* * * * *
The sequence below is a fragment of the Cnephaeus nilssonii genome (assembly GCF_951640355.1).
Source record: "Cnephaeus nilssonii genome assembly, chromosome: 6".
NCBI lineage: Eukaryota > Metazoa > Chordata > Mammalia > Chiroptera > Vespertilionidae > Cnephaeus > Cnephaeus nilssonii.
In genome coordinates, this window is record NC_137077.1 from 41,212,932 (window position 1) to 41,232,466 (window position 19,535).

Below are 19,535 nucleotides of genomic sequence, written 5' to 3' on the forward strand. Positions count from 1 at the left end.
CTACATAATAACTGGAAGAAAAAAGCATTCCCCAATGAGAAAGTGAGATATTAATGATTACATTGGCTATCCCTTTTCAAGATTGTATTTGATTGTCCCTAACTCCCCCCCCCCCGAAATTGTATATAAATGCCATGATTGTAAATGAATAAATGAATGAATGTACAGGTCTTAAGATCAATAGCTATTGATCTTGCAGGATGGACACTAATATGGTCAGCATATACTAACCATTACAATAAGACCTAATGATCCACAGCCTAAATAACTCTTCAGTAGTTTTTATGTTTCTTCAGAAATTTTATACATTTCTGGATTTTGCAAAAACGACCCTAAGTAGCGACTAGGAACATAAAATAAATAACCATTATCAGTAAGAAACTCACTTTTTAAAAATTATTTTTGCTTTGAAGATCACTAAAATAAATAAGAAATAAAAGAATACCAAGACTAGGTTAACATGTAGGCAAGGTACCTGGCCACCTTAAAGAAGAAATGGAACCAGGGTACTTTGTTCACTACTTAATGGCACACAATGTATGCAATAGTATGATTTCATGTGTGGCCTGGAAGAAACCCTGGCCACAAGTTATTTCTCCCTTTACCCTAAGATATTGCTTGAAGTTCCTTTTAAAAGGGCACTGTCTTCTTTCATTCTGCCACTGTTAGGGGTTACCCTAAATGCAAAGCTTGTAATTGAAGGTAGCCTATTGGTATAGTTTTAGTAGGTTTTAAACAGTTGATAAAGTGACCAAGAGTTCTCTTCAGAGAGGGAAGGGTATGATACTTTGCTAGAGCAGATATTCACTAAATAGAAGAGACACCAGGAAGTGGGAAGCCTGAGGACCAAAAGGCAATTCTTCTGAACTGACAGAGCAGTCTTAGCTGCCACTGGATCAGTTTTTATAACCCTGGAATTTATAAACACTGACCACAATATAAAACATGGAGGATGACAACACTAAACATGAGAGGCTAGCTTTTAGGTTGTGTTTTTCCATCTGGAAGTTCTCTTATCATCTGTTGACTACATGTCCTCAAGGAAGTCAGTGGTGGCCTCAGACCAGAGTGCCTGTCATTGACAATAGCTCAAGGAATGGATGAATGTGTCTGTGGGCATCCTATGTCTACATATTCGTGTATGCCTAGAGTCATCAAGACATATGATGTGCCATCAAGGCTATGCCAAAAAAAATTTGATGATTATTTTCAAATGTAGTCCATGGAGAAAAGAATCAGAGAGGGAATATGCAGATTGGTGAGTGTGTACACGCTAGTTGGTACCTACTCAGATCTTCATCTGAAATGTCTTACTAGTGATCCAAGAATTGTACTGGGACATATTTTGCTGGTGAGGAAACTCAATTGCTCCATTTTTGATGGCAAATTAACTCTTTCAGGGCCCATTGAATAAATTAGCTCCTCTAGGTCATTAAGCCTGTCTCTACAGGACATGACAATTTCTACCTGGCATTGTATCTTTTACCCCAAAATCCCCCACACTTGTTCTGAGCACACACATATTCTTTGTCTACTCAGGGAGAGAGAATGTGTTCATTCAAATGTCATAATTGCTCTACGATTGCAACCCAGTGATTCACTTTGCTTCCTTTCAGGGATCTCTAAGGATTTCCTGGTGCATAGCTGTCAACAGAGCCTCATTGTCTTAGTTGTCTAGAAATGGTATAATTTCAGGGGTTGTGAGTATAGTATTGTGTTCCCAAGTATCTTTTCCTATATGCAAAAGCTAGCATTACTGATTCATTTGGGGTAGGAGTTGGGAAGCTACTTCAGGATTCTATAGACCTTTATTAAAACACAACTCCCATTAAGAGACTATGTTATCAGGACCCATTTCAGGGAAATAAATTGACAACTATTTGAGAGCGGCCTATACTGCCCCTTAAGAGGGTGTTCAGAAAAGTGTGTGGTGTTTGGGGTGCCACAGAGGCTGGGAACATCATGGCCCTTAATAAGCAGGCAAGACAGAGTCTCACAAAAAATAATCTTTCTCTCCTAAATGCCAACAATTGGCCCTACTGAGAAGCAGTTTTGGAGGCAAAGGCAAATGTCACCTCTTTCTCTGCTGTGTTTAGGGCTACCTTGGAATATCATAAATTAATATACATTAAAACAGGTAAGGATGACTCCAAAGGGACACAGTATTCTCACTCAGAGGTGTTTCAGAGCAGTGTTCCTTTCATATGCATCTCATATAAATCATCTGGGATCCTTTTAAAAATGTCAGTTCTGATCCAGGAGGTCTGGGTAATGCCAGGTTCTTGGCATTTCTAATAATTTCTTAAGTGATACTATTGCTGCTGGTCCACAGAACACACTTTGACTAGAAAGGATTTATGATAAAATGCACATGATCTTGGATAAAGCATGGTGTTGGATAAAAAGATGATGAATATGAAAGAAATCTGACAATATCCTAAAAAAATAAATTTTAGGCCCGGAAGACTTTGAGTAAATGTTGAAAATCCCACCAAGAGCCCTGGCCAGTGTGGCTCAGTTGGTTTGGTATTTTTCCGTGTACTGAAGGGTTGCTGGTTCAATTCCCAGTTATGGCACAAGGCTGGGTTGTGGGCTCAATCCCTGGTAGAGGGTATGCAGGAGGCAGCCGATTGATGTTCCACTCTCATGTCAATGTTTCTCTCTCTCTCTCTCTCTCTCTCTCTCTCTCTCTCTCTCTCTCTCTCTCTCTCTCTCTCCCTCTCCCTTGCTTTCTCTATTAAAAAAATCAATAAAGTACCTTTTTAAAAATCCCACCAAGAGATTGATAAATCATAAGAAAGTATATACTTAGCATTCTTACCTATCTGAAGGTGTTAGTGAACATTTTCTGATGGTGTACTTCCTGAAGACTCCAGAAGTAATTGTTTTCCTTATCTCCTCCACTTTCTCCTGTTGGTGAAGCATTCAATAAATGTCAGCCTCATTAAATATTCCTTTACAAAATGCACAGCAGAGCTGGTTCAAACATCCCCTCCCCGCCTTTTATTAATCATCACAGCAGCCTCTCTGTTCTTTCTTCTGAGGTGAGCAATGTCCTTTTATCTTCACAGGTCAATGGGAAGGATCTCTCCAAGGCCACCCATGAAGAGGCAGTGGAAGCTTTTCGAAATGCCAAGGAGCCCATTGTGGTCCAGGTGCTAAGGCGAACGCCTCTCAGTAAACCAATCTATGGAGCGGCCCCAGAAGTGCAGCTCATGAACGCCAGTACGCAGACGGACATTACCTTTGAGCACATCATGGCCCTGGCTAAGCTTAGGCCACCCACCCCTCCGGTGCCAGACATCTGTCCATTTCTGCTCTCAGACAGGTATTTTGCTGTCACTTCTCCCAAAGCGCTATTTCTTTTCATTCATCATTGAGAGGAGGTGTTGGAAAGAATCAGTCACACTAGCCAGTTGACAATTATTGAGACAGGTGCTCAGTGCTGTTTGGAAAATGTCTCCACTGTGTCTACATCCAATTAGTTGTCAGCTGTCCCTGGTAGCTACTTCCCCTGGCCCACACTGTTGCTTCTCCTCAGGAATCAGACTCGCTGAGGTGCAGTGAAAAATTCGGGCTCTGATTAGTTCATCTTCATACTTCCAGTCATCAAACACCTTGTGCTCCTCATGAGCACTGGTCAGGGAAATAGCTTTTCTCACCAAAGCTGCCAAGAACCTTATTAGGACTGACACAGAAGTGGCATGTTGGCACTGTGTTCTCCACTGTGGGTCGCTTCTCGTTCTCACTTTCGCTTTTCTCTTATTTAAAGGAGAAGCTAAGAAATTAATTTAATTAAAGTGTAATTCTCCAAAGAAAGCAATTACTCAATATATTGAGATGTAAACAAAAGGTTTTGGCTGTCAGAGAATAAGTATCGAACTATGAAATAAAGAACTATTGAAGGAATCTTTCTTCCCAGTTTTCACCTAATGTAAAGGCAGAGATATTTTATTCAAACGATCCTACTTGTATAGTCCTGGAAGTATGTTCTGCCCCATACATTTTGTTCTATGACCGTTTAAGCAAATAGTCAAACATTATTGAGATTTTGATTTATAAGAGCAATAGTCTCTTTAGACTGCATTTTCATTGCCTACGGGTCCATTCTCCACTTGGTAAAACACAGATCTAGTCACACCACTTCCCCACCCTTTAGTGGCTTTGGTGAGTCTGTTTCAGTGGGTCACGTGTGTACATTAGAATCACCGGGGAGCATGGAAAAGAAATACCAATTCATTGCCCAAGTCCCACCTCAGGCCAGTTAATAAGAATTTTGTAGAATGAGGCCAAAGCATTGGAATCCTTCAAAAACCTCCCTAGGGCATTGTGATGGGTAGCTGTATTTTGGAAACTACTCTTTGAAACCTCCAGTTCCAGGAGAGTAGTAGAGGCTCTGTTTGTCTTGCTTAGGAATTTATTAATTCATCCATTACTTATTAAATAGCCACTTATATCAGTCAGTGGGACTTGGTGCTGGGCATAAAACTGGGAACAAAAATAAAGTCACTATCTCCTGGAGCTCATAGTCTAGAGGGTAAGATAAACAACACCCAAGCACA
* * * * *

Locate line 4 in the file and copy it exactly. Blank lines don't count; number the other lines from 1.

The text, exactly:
In genome coordinates, this window is record NC_137077.1 from 41,212,932 (window position 1) to 41,232,466 (window position 19,535).